Who Will (or should) Be Your Valentine, Part I

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With Valentine's Day approaching, sweethearts are on everybody's mind. Do you have the perfect sweetheart? Are you looking?

In the business of law, some clients are real sweethearts; others are partners who you'd be better off divorcing. The key to a successful and enjoyable law practice is to choose your clients wisely so that all of your lawyer-client relationships are happy ones. Client selection is not only the first line of defense against malpractice problems, it also has the added benefit of being a wonderful management tool for law firms.

Client selection plan

Client selection begins by drawing up a "client intake procedures plan" and using it. Putting the plan in writing will lock it in your mind and give you something objective to review as often as necessary until you really feel comfortable with it. Stick to the plan. Don't deviate without having a really good, objective reason.

In the rush to land new clients, as in the frenzy to find romance, people can overlook the importance of the screening process. With all potential clients, take the time for a careful interview. Discuss the client's expectations, case goals and previous legal system experiences. Listen to any negative or unsettling reactions that you or your staff may have about the client or his expectations.

Be realistic in discussing your expectations with the client. Don't embellish or lowball the fee as a hook — that may be worse for the lawyer than if the client left after hearing the projected reality.

Finally, send a written notice to the prospective client in the event of rejection of the case or matter, and retain a copy for the firm's records. For proof of mailing, send the letter by certified mail, return receipt requested, or by messenger or courier where appropriate.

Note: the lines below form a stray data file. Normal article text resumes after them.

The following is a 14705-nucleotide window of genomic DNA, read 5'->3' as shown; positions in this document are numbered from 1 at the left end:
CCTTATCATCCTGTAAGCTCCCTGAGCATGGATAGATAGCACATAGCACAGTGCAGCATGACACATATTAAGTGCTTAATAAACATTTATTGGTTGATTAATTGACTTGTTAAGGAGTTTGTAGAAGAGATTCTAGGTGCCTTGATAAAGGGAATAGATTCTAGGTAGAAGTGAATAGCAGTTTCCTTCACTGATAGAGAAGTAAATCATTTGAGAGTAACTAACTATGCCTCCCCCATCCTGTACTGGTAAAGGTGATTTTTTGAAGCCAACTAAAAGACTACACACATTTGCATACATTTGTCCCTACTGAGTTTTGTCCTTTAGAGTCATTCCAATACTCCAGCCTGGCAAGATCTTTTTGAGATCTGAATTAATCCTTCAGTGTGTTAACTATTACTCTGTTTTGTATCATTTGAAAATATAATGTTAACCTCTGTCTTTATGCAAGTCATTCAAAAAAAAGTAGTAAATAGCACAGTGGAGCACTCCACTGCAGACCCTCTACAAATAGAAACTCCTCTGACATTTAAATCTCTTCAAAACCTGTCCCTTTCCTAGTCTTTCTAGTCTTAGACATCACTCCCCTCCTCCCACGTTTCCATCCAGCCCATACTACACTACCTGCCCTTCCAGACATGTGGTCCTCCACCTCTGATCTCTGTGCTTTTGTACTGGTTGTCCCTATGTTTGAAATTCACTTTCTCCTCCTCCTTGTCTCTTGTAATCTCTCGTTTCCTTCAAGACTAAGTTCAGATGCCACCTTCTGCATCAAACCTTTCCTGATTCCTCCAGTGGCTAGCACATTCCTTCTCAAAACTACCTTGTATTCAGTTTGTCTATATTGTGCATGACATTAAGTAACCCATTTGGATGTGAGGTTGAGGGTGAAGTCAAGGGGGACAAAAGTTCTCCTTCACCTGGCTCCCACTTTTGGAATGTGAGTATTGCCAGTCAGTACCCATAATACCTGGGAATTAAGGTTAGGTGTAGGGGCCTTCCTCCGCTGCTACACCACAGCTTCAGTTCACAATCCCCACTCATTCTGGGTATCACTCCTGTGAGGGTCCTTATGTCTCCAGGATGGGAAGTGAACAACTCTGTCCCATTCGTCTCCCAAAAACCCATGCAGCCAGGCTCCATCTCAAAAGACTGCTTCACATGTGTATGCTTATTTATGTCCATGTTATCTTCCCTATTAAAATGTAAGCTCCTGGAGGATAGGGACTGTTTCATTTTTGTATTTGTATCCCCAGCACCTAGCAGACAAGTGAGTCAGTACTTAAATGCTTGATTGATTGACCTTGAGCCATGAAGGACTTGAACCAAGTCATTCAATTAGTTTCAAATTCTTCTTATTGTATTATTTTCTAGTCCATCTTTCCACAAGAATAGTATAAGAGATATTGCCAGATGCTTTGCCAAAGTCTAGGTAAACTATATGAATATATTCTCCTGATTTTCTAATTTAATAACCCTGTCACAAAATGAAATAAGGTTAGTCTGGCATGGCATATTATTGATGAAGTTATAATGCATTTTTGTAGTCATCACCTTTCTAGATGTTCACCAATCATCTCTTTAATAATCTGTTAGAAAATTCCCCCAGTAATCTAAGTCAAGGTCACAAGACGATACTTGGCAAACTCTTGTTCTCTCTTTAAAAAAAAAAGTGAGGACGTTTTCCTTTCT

When to "swipe left"

A plan for selecting clients must include a section on when and how to say no to accepting one. Here are some considerations when deciding whether to accept or reject a client.

Pay particular attention to clients who have last-minute emergencies or "life-and-death" matters. Unless a firm has sufficient personnel or specializes in crises, this type of client brings inherent risks, since time crunches often push work to less knowledgeable or less experienced personnel.

Statute of limitation and time issues to complete the work and review it for correctness can increase a firm's risk of time-element malpractice claims, which comprise about 25 percent of all malpractice claims. Avoiding these last-minute emergencies is an important rejection tool.

Beware of a client who is playing law firm ping-pong; that is, a client who moves from firm to firm. That's an indication of the type of person who's really never satisfied and is correspondingly willing to blame his attorney for his discontent. That kind of chronic dissatisfaction may ultimately be a thinly disguised invitation to a summons and complaint for malpractice.

Avoid a client with unrealistic expectations or demands and who believes that your estimates, whether of time or outcome or costs, are guarantees instead of informed approximations.

The client who expresses irritation with delay, who's chronically complaining about everything, who is demanding constant or instant attention, or who expects unrealistic or abnormal hand-holding might just be the alter ego of the chronically discontented client who jumps from firm to firm.

If you need guidance in making new plans for your firm contact a legal coach today at 800-837-5880.

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